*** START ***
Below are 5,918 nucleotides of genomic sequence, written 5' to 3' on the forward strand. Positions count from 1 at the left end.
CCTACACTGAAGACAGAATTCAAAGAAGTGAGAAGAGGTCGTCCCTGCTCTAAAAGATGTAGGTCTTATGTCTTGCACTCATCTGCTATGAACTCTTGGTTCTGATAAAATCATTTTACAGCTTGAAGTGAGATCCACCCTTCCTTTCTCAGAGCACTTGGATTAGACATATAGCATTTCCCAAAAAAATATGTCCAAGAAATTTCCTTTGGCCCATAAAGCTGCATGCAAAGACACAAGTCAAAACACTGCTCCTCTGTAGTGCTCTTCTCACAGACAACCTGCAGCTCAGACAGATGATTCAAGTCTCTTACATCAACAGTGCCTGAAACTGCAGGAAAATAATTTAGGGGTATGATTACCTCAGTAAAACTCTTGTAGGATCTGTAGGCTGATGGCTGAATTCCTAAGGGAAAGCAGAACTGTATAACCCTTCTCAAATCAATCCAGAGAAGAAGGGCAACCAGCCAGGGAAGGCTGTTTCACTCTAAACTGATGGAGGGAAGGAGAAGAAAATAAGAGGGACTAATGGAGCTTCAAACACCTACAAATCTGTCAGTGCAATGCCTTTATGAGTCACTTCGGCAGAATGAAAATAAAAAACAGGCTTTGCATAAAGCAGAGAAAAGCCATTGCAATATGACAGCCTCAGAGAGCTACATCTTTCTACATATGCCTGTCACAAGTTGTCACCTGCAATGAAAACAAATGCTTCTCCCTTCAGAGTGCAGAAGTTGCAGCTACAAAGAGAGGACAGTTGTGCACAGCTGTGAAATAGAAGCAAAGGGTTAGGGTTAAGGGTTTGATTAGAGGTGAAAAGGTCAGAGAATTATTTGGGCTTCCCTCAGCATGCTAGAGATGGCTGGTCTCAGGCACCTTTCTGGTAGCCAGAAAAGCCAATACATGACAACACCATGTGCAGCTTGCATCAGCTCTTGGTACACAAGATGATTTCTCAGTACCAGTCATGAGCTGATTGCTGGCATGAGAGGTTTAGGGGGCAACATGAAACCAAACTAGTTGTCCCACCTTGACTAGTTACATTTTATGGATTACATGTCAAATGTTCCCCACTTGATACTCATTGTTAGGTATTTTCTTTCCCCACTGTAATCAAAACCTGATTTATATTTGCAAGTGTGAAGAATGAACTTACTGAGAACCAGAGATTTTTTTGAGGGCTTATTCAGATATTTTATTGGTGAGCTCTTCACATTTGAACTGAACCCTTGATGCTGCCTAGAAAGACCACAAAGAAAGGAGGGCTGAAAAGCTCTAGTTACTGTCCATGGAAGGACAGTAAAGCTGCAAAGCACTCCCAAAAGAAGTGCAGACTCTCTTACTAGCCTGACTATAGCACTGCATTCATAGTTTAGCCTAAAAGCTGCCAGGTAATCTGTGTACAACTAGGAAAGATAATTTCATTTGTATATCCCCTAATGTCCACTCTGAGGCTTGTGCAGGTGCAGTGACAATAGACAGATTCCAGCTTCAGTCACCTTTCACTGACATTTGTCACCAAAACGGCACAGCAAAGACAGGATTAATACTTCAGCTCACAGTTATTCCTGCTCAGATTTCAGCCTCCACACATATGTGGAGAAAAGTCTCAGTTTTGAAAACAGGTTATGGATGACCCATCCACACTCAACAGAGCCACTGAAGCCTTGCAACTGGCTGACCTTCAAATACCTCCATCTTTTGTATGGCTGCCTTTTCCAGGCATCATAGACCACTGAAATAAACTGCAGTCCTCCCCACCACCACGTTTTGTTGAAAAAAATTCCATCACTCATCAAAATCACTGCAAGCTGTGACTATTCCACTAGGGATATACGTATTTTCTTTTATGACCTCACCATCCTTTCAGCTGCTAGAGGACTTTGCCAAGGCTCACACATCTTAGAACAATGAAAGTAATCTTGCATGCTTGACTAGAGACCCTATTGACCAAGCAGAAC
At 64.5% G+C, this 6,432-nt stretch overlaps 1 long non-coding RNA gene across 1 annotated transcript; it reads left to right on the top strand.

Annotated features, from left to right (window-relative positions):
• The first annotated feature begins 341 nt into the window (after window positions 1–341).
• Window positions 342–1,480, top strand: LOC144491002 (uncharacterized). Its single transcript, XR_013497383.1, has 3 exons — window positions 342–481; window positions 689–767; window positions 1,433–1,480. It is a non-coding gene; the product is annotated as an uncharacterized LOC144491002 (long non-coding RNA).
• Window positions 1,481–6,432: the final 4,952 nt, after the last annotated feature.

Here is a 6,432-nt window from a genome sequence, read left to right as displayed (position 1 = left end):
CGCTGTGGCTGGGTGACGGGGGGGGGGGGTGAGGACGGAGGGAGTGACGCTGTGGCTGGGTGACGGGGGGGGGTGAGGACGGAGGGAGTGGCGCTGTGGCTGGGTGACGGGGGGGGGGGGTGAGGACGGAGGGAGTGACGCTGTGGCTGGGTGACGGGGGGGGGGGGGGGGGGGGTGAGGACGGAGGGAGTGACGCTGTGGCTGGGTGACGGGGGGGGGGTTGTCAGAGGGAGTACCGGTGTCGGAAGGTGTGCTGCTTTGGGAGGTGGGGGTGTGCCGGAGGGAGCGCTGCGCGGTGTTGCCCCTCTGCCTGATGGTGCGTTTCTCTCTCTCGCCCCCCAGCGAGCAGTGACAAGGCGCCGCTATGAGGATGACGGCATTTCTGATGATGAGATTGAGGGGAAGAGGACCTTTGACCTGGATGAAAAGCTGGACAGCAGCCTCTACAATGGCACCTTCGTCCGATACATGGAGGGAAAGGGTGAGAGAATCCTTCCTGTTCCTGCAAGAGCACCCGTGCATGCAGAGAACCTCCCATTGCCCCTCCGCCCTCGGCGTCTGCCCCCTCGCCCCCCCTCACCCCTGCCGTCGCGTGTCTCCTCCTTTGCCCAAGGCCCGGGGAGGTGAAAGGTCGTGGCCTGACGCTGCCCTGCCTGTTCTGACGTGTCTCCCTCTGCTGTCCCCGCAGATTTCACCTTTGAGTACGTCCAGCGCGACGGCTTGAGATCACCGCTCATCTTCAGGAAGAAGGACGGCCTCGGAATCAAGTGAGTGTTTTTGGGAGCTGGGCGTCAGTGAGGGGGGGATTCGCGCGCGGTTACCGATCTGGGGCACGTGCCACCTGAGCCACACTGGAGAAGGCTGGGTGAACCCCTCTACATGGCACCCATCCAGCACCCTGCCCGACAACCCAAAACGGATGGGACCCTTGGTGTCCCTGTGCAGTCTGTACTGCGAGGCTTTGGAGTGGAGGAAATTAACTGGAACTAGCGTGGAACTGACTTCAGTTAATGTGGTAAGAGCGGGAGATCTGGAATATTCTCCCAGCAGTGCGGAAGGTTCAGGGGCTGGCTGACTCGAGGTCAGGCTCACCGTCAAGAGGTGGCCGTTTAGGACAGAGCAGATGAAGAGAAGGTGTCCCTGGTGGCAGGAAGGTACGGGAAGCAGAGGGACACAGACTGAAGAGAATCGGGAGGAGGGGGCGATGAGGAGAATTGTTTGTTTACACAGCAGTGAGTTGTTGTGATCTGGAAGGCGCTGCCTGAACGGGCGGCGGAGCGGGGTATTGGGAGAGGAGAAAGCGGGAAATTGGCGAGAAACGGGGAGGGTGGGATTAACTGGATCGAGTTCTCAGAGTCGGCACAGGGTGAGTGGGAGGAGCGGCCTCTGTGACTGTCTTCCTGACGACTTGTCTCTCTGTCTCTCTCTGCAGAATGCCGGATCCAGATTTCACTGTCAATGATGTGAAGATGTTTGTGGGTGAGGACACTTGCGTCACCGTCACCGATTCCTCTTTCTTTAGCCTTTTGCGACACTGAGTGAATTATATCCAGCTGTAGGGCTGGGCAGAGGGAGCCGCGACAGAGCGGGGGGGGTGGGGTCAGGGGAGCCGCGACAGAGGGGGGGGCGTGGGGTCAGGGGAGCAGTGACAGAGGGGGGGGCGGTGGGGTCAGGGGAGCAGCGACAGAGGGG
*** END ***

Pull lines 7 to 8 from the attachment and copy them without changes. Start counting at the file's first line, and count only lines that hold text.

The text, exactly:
• Window positions 1,481–6,432: the final 4,952 nt, after the last annotated feature.

Here is a 6,432-nt window from a genome sequence, read left to right as displayed (position 1 = left end):